On a breezy summer day, kids ride bikes up and down Tipp City’s Main Street, stopping at Sweet by Kristy to grab a bag of candy or a fresh-baked cupcake before heading next door to Cairns Toys, an old-school store with a friendly staff that’s willing to let things get a little messy in the name of fun.
“It’s just such a neat downtown with the variety in all the little shops,” says Melissa Cairns, whose toy store has been a Main Street staple for 18 years. “It’s like having your own little outdoor mall but in a real downtown.”
With its proximity to interstates 70 and 75, the small downtown is packed with enough interesting choices to make a road trip worthwhile.
“People are tired of going to big-box stores,” says Cairns, adding that she has regulars who visit a few times a year from as far away as Michigan and Indiana. “We try hard to get to know the customers.”
Stop by The Golden Leaf for specialty blended loose and bagged teas, fresh roasted coffee beans or lunch in the adjoining tearoom. Owner Jayne Lewis prides herself on using mostly organic, wild-crafted and fair-trade items.
“We have, if not the largest, one of the largest tearooms in Ohio because we can seat up to almost 50 people,” says Lewis. “We [also] have a store where you can buy holistic blends that we blend here and also tea blends, medicinal blends and fresh ground coffee.”
Those looking for interesting home decor pieces should head to The Iron Dog Salvage & Antiques, a shop filled with reclaimed and repurposed antiques, architectural salvage and raw materials lovingly selected from older homes, industrial buildings and barns.
“Sometimes we find things that are collectible items — like a spinning wheel out of an old game at a carnival — that make really neat wall art and home decor,” says owner Terri Bessler.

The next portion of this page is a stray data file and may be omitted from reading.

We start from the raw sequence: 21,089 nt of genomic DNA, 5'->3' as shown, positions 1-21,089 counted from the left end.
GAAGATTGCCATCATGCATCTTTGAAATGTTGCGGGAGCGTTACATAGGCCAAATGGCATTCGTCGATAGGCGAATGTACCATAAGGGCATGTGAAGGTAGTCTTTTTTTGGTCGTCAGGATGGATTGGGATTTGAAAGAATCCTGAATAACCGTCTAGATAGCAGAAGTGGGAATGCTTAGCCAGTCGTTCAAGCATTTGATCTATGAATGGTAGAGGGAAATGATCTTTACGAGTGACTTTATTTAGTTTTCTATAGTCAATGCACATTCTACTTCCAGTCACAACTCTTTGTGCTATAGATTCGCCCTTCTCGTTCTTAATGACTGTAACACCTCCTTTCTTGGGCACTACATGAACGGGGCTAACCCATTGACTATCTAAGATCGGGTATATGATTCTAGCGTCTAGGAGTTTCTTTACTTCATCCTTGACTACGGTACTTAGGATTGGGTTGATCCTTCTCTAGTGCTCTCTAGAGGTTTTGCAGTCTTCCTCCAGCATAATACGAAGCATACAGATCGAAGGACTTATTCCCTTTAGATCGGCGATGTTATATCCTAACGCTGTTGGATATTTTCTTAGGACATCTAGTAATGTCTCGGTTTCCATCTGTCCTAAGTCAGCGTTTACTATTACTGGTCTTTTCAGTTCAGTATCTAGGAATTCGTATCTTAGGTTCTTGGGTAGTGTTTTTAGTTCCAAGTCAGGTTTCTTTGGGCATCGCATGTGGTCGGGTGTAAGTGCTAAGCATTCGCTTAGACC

The area’s restaurants are a draw as well. People travel to Tipp City to dine at Coldwater Cafe, and it has some sophisticated menu choices, including weekly features of game meats such as ostrich and antelope.
“We have awesome restaurants,” says Cairns, “and a great little community feel.” — Jessica Esemplare
For more information about Tipp City’s shops, visit downtowntippcity.org.
Sawmill Creek Resort in Huron draws plenty of boaters, but it also offers a wealth of activities on land. Whether you want to relax, dine or explore, you can do it here.
Docking on the south shore of Lake Erie at the 176-slip marina is one way to arrive at Sawmill Creek Resort, but you don’t need to be a boater to enjoy the Huron destination’s 235 acres of activities ranging from golf to dining to a quiet walk along Lake Erie.
Thanks to its half-mile shoreline, Sawmill Creek is connected to the water, and kayaking and personal watercraft rentals are available. In addition, the Sawmill Explorer offers cruises on the Huron River and Lake Erie. Built in 1954 and formerly named the Dispatch, the boat once ferried passengers back and forth from Sandusky to Cedar Point.
“It’s nostalgic, very peaceful, and there are great views off of this ferry as you’re traveling,” says Greg Hill, CEO of Sawmill Creek Resort.
There are also a number of off-the-water leisure activities, including the 18-hole Tom Fazio Championship Golf course, tennis and volleyball courts and the 490-acre Sheldon Marsh Nature Preserve next door. There’s also the Sawmill Creek Shops, located in a large barn built in 1887, and four on-site restaurants that offer guests a range of dining options without ever having to leave the resort.
Although Sawmill Creek first opened in 1972, a 1990s update to The Lodge added decor that plays to the history and heritage of Ohio. Hill, whose background is in interior design and construction, collaborated with Ohio multimedia artist and designer Al Parkinson to transform the formerly traditional hotel lodging into a comfortable and attractive space.
“There were no wooden beams in the lodge when I came here,” explains Hill. “But now we have used artistic things and Ohio’s natural and early cultural histories to build Sawmill Creek into what it is today.”
Murals, paintings and sculptures depict Ohio’s past and present wildlife as well as early Native Americans. Hill also relocated a museum collection of North American Woodland Indian artifacts to the lodge. Visitors can view clothing and other tribal items in specially built display cases located throughout.
Sawmill Creek aids guests who want to get out and explore by offering a Lake Erie Winery Tour and a package that includes tickets to nearby Cedar Point. Sawmill Creek is also playing on people’s interest in where food comes from with a rural farm tour.
“There is a lot of interest in locally produced food now,” says Hill, “and this is a good county for that.” — Jill Sell
400 Sawmill Creek Dr., Huron 44839,800-729-6455, sawmillcreekresort.com